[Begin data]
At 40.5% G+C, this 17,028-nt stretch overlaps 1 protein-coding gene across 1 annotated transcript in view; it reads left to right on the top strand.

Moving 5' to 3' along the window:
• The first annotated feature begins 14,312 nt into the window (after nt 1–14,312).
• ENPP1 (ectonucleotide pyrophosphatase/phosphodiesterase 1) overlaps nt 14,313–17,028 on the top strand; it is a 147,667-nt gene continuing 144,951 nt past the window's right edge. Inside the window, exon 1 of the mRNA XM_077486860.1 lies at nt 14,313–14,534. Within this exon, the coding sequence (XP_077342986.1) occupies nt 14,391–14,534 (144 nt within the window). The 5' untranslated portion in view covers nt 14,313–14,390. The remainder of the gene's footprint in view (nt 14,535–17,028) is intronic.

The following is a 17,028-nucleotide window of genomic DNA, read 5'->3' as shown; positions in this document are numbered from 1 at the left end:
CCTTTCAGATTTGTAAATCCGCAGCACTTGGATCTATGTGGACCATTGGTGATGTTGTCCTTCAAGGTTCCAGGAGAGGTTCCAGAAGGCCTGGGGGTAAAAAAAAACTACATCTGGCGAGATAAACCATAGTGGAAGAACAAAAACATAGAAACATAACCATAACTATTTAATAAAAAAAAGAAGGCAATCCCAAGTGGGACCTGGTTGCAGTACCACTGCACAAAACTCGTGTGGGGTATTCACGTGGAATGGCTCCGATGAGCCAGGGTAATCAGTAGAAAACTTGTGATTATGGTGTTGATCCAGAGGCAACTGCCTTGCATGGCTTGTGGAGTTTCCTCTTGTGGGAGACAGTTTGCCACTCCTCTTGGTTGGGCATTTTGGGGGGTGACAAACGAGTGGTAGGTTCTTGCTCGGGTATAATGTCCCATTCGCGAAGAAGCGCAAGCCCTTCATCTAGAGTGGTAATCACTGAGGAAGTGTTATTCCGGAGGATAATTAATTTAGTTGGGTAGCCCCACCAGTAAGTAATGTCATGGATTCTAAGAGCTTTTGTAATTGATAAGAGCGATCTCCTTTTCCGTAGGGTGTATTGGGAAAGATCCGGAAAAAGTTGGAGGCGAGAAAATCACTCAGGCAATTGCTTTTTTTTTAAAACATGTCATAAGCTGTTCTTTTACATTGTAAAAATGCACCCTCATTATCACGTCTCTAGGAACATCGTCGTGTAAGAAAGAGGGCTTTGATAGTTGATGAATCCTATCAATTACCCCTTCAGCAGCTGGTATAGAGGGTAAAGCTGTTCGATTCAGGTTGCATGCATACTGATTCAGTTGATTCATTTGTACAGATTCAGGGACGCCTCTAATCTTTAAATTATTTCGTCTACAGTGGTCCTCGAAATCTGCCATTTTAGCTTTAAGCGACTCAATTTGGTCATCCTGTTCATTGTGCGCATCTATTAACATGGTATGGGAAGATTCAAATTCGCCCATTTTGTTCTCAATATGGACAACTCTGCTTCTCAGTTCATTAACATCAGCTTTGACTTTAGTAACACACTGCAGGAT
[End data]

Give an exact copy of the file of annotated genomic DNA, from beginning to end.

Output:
At 40.5% G+C, this 17,028-nt stretch overlaps 1 protein-coding gene across 1 annotated transcript in view; it reads left to right on the top strand.

Moving 5' to 3' along the window:
• The first annotated feature begins 14,312 nt into the window (after nt 1–14,312).
• ENPP1 (ectonucleotide pyrophosphatase/phosphodiesterase 1) overlaps nt 14,313–17,028 on the top strand; it is a 147,667-nt gene continuing 144,951 nt past the window's right edge. Inside the window, exon 1 of the mRNA XM_077486860.1 lies at nt 14,313–14,534. Within this exon, the coding sequence (XP_077342986.1) occupies nt 14,391–14,534 (144 nt within the window). The 5' untranslated portion in view covers nt 14,313–14,390. The remainder of the gene's footprint in view (nt 14,535–17,028) is intronic.

The following is a 17,028-nucleotide window of genomic DNA, read 5'->3' as shown; positions in this document are numbered from 1 at the left end:
CCTTTCAGATTTGTAAATCCGCAGCACTTGGATCTATGTGGACCATTGGTGATGTTGTCCTTCAAGGTTCCAGGAGAGGTTCCAGAAGGCCTGGGGGTAAAAAAAAACTACATCTGGCGAGATAAACCATAGTGGAAGAACAAAAACATAGAAACATAACCATAACTATTTAATAAAAAAAAGAAGGCAATCCCAAGTGGGACCTGGTTGCAGTACCACTGCACAAAACTCGTGTGGGGTATTCACGTGGAATGGCTCCGATGAGCCAGGGTAATCAGTAGAAAACTTGTGATTATGGTGTTGATCCAGAGGCAACTGCCTTGCATGGCTTGTGGAGTTTCCTCTTGTGGGAGACAGTTTGCCACTCCTCTTGGTTGGGCATTTTGGGGGGTGACAAACGAGTGGTAGGTTCTTGCTCGGGTATAATGTCCCATTCGCGAAGAAGCGCAAGCCCTTCATCTAGAGTGGTAATCACTGAGGAAGTGTTATTCCGGAGGATAATTAATTTAGTTGGGTAGCCCCACCAGTAAGTAATGTCATGGATTCTAAGAGCTTTTGTAATTGATAAGAGCGATCTCCTTTTCCGTAGGGTGTATTGGGAAAGATCCGGAAAAAGTTGGAGGCGAGAAAATCACTCAGGCAATTGCTTTTTTTTTAAAACATGTCATAAGCTGTTCTTTTACATTGTAAAAATGCACCCTCATTATCACGTCTCTAGGAACATCGTCGTGTAAGAAAGAGGGCTTTGATAGTTGATGAATCCTATCAATTACCCCTTCAGCAGCTGGTATAGAGGGTAAAGCTGTTCGATTCAGGTTGCATGCATACTGATTCAGTTGATTCATTTGTACAGATTCAGGGACGCCTCTAATCTTTAAATTATTTCGTCTACAGTGGTCCTCGAAATCTGCCATTTTAGCTTTAAGCGACTCAATTTGGTCATCCTGTTCATTGTGCGCATCTATTAACATGGTATGGGAAGATTCAAATTCGCCCATTTTGTTCTCAATATGGACAACTCTGCTTCTCAGTTCATTAACATCAGCTTTGACTTTAGTAACACACTGCAGGAT